Jones likewise, with his friend Partridge, set forward the moment he had paid his reckoning, in quest of his lovely Sophia, whom he now resolved never more to abandon the pursuit of. Nor could he bring himself even to take leave of Mrs. Waters; of whom he detested the very thoughts, as she had been, though not designedly, the occasion of his missing the happiest interview with Sophia, to whom he now vowed eternal constancy.
As for Mrs. Waters, she took the opportunity of the coach which was going to Bath; for which place she set out in company with the two Irish gentlemen, the landlady kindly lending her her clothes; in return for which, she was contented only to receive about double their value, as a recompense for the loan. Upon the road she was perfectly reconciled to Mr. Fitzpatrick, who was a very handsome fellow, and indeed did all she could to console him in the absence of his wife.
Thus ended the many odd adventures which Mr.
Jones encountered at his inn at Upton, where they talk, to this day, of the beauty and lovely behaviour of the charming Sophia, by the name of the Somersetshire angel.
BEFORE we proceed any farther in our history,
it may be proper to look a little back, in order to account for the extraordinary appearance of Sophia and her father at the inn at Upton.
The reader may be pleased to remember, that, in the ninth chapter of the seventh book of our history, we left Sophia, after a long debate between love and duty, deciding the cause, as it usually, I believe, happens, in favour of the former..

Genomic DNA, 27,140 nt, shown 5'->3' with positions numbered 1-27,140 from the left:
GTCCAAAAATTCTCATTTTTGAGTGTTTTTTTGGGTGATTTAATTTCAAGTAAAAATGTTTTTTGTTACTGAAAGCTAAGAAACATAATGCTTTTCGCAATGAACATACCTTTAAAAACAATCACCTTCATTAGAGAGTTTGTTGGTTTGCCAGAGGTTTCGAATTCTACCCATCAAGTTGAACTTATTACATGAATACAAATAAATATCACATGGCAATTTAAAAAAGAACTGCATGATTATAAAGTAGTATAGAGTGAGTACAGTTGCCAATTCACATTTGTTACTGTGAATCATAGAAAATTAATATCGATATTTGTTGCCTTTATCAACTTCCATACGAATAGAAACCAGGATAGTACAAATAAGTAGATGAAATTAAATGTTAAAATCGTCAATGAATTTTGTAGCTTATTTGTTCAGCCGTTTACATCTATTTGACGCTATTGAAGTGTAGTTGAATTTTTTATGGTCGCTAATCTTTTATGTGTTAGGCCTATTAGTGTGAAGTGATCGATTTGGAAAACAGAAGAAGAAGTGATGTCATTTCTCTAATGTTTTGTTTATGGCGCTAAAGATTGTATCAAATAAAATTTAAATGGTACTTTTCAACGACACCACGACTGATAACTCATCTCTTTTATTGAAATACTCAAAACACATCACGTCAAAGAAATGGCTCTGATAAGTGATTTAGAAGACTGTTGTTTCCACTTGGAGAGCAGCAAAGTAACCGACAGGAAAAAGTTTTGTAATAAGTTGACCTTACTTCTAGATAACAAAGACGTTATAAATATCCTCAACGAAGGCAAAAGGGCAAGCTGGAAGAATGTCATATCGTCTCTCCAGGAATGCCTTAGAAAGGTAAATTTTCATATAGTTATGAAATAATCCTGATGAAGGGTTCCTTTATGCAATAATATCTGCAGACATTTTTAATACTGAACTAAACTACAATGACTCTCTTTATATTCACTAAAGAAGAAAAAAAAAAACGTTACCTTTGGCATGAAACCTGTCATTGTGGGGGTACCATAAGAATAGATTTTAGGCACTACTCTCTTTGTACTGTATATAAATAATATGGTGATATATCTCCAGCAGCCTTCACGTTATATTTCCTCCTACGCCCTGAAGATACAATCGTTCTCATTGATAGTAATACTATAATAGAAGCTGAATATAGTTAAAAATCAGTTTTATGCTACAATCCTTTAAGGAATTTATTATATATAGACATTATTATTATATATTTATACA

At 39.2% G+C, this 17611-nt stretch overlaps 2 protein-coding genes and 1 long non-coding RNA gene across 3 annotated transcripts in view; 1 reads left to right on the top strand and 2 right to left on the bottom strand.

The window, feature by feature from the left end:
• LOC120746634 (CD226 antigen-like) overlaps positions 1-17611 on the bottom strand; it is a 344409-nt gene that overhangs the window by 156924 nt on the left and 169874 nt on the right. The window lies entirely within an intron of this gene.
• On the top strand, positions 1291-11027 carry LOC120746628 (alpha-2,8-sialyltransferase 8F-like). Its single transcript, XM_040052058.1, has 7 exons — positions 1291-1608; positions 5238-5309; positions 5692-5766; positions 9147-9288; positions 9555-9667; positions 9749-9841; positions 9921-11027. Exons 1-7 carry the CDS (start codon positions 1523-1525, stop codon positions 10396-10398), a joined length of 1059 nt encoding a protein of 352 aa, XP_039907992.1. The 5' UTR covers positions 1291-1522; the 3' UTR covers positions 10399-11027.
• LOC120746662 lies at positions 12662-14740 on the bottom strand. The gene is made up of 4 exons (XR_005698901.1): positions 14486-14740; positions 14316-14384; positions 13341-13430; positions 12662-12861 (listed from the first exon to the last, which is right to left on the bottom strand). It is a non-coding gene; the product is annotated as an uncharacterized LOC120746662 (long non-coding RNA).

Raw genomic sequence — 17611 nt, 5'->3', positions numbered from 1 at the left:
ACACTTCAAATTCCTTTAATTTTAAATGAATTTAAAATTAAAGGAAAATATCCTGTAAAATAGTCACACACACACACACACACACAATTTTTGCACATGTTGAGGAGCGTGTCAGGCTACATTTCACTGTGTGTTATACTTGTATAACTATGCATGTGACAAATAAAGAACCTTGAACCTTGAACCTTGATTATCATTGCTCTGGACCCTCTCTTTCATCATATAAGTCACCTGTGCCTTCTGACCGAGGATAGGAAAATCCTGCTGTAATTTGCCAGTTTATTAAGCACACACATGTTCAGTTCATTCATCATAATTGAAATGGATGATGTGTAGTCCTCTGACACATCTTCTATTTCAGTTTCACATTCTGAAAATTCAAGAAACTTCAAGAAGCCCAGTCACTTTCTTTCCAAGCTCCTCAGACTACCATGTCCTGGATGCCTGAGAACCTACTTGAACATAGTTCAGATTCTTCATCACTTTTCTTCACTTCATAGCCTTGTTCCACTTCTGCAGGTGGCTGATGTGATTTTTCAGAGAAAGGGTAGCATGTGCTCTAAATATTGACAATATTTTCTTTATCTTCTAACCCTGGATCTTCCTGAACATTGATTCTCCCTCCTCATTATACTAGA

This debate had arisen, as we have there shown, from a visit which her father had just before made. her, in order to force her consent to a marriage with Blifil; and which he had understood to be fully implied in her acknowledgement, that she neither must nor could refuse any absolute command of his."
Now from this visit the 'squire retired to his evening potation, overjoyed at the success he had gained with his daughter; and as he was of a social disposition, and willing to have partakers in his happiness, the beer was ordered to flow very liberally into the kitchen; so that before eleven in the evening, there was not a single person sober in the house, except only Mrs. Western herself, and the charming Sophia.
Early in the morning a messenger was dispatched to summon Mr. Blifil; for though the 'squire imagined that young gentleman had been much less. acquainted, than he really was, with the former aversion of his daughter; as he had not, however,
yet received her consent, he longed impatiently to 4. communicate it to him, not doubting but that the intended bride herself would confirm it with her lips. As to the wedding, it had the evening before been fixed, by the male parties, to be celebrated on the next morning save one.